Tag: Passion Pit
Chicago’s Grant Park was the place to be on the 4th of July. For those courageous (or stupid) enough to venture downtown there was no shortage of people, food, music, and sunshine. Perhaps the fact that I even went downtown shows that I’m an out-of-towner, but I still stand by my decision: it was the best 4th of July I can remember.
Arriving at the Petrillo Music Shell, a friend and I were able to catch a good portion of the opening act Robert Randolph and The Family Band. Randolph is always a great set (see my coverage from last year’s MHMF), and his performance was certainly a treat. However, I wasn’t really there for his particular brand of music; I was there to dance.
Passion Pit took the stage and the crowd hopped to their feet and commenced dancing in the scorching heat. I was fortunate enough to find a seat close to the front so there was some shade, but it was still hot and sticky. Playing through nearly every song from their album Manners, Passion Pit kept the crowd’s energy up.
After playing a full set there was a short break before the encore. Chants ranging from “One more song” to “U.S.A!” resounded throughout the crowd (I would wager there were ~50,000 people there). The security simply couldn’t hold back the enthused concertgoers as Passion Pit played their final song, the radio-hit “Sleepyhead.”
Yesterday was the 4th of July. In downtown Chicago the heat was up and the streets were moving. Passion Pit played the last date of their American tour at the Taste of Chicago in Grant Park and I happened to be at the show. While I work on getting some photos and reviews done for the coming week enjoy this video.
Since this is the first bit of free time I’ve had since getting back from the weekend’s festivities, the review will be for both days. Similar to what I did for the Westword Music Showcase review, each band gets 50 words max.
Gregory Alan Isakov: The first set we saw all weekend was from one of Colorado’s best singer-songwriters. Gregory played a solid set, which included my favorites “Virginia May” and “Big Black Car.”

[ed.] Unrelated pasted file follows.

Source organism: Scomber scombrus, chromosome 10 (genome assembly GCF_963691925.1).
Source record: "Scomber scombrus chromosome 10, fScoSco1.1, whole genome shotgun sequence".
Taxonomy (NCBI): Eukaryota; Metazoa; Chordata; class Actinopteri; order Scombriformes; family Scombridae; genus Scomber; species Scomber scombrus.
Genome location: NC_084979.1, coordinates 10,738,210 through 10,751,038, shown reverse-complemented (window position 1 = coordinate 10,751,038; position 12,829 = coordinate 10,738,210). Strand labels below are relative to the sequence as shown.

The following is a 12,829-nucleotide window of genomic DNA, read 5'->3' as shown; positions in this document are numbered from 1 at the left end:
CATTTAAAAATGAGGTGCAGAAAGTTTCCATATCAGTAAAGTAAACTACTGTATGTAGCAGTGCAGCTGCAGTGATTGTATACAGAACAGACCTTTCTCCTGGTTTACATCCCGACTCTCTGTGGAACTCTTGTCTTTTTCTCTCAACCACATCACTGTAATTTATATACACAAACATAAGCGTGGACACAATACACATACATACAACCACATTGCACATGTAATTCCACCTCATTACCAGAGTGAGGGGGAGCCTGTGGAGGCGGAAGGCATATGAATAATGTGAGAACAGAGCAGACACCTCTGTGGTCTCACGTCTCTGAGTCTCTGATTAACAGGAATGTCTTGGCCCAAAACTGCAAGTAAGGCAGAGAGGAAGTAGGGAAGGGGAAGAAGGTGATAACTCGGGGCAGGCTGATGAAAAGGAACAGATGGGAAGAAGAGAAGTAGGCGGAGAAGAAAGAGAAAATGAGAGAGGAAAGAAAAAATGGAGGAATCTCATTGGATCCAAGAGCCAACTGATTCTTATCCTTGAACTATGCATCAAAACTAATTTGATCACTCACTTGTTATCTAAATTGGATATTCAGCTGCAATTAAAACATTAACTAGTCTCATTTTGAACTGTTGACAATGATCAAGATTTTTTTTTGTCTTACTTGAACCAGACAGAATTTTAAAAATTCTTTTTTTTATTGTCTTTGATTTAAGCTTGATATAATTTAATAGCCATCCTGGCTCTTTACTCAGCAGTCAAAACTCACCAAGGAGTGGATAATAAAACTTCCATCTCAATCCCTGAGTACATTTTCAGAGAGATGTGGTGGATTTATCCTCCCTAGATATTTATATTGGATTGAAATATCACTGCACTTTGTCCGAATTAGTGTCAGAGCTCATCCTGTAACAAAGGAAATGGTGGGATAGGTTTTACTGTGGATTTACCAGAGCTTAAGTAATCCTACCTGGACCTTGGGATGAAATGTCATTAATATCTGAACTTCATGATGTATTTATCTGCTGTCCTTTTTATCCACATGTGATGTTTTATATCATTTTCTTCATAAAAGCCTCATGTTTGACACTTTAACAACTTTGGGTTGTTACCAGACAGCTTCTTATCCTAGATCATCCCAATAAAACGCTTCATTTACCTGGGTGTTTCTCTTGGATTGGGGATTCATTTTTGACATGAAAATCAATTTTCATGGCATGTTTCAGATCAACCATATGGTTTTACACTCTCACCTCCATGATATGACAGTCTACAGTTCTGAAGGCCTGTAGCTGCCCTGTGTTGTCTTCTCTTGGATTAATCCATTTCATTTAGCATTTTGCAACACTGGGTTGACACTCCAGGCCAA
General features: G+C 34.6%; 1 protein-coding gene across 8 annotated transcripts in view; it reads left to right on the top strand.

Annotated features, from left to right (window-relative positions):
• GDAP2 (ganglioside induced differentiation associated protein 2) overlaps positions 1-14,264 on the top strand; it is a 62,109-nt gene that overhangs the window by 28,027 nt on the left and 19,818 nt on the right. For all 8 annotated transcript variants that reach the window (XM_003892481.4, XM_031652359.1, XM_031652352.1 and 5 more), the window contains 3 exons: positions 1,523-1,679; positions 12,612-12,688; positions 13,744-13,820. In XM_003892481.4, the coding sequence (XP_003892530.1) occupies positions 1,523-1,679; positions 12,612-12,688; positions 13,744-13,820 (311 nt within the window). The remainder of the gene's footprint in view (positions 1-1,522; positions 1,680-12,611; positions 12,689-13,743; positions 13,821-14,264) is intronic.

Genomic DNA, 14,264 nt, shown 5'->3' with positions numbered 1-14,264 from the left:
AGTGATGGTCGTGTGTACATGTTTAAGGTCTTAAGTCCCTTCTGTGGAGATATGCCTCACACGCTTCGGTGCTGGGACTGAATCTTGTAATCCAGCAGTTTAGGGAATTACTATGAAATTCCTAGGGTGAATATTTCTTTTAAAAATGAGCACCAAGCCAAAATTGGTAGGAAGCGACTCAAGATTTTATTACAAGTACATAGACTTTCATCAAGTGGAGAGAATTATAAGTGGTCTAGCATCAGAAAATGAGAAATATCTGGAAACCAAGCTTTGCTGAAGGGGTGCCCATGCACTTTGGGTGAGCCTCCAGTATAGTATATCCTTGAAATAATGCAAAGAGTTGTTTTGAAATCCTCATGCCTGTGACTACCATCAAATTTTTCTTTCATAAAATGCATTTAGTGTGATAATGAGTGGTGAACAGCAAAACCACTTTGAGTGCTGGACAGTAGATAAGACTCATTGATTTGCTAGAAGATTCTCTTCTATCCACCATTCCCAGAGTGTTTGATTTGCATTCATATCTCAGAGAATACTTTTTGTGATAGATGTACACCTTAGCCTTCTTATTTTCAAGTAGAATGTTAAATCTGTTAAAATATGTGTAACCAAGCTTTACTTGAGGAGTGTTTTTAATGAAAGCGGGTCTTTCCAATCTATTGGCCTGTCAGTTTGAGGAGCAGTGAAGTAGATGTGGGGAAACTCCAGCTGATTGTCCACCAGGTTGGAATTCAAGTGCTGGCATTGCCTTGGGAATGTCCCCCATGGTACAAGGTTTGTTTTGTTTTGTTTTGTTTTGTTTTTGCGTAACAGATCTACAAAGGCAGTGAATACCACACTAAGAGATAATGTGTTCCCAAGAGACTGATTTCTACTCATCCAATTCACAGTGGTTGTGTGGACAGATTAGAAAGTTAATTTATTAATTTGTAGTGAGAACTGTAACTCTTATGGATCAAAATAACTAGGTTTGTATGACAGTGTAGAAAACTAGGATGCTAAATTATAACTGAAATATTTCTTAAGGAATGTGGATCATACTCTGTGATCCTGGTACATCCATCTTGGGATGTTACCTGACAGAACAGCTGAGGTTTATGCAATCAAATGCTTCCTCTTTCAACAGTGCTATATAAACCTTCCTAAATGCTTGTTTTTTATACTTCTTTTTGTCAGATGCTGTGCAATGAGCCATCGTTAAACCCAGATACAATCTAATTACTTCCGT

Speakeasy Tiger: We didn’t catch much of this set, but it reminded me of any number of 80′s girl-pop bands.
Lydia: It was my second time seeing this group, and I actually appreciated their set more having listened to their record. The vocals came off a little sharp, but in the end it turned out to be a well-rounded set.
Danielle Ate The Sandwich: Danielle was in her prime as she played to a packed crowd at the smallest stage. Along with her bassist Dennis, this was probably one of the best sets I’ve seen her put on.
Frightened Rabbit: Only caught a few songs there, really nothing to write home about.
The Pains of Being Pure at Heart: It was during this set that everything got soaked (and didn’t dry for the rest of the day). ‘Pains’ reminded me of The Clash mixed with a touch of the Smiths (at least Johnny Marr’s guitar tone).
OK GO: Their good song was good, although they didn’t have any treadmills in tow. It was danceable at best.
The Walkmen: Another set in the rain. I might have zoned out for a good portion of The Walkmen. They were good, but didn’t really have any songs that stood out.
M. Ward: While he did play a couple songs from Hold Time, I really wished he would’ve played more from that record. However, ending the set with “Roll Over Beethoven” had to be one of the highlights for the entire day.
Boulder Acoustic Society: We determined that these guys took all of the gypsy and punk aspects of DeVotchKa and boiled them down into pure energy.
Girl Talk: Perhaps the best set of the entire first day, Girl Talk didn’t let the rain keep things from getting good. It was like a high school dance on speed. Not only was it fun to dance to, I also found spotting where samples had come from as another layer of enjoyment.